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2013 - CEED Report: Africa-Europe on the Global Chessboard: The New Opening

2013 - CEED Report: Africa-Europe on the Global Chessboard: The New Opening

Africa-Europe on the Global Chessboard: The New Opening

Africa is on the rise, and so is the heat around the continent. Researchers, business people, and journalists from around the world cherish the transformation that Africa has seemingly made during the last decade. The change in narrative regarding the continent has been dramatic, from the ‘hopeless continent,’ and a ‘scar on the conscience of the Western world,’ to the ‘hopeful,’ ‘rising,’ and ‘dynamic’ continent. Africa is no longer represented by the usual face of a suffering child, but rather by the smiling face of the new middle-class.

The continent’s metamorphosis is undeniable and is likely to be enduring. According to IMF, in the upcoming five years, ten out of twenty of the fastest growing economies will be from Sub-Saharan Africa. Commodities sectors are booming, rapidly growing consumer markets are attracting new foreign investors, and returns on equity are among the world’s highest. Nevertheless, the African business landscape is still not a bed of roses. Political uncertainty, corruption, widespread red tape, weak governance, poor infrastructure, and low labour productivity all make investors wary of the current Africa frenzy. With many positive changes happening, across-the-board enthusiasm is rather misplaced. Africa is home to 56 states, an extremely heterogeneous population, GDP per capita ranging from 300 USD (Burundi) to 36,600 USD (Equatorial Guinea) and political systems ranging from authoritarian regimes (Sudan, Zimbabwe) to democracy (Ghana, Botswana). Therefore, whoever treats the African continent as a monolith, with growth embracing each and every part of it, is naïve or ignorant, or holds this view for a specific reason.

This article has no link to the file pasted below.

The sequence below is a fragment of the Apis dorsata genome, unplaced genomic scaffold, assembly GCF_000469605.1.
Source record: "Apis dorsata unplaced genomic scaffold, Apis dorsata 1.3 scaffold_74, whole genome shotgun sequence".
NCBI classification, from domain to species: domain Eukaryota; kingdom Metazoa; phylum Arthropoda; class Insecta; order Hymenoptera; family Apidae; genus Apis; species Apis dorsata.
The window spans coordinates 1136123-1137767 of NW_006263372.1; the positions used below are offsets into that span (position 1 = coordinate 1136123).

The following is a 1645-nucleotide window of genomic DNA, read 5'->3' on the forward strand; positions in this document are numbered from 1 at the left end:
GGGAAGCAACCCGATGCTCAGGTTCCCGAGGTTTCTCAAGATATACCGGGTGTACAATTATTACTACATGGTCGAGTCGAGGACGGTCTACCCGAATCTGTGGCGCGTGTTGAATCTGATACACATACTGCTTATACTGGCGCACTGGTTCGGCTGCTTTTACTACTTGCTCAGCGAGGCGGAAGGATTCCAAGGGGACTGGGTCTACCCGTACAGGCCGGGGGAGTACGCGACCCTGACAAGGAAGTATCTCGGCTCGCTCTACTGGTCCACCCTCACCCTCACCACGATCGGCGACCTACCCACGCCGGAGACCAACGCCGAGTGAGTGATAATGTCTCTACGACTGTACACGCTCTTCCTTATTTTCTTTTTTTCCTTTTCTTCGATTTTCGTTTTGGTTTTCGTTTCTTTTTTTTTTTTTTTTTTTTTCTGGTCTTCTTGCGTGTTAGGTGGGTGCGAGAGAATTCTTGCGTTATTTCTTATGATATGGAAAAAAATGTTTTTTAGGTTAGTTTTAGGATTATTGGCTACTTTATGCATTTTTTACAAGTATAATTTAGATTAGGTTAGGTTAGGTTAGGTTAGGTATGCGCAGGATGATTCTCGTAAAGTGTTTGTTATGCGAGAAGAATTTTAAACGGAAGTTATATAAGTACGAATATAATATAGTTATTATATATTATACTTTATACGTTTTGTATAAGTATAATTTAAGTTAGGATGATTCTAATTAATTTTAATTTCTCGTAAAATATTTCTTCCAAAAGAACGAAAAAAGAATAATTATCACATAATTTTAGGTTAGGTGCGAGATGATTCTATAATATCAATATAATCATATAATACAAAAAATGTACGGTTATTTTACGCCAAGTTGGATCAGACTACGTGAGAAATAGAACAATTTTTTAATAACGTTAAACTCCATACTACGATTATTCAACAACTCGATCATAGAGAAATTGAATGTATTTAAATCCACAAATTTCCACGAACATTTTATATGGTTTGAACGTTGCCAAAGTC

The objectives of this study are threefold. First, it seeks to present and critically discuss major economic, political, and social development trends in Sub-Saharan Africa. Secondly, it is to examine an on-going shift in Africa’s international relations with the outside world where Europe’s clout is waning and South-South co-operation is on the rise. And, lastly, it seeks to better understand the business and political practices of developing countries in Africa, and thus provide food for thought to CEE, whose business presence on the continent has been alarmingly limited.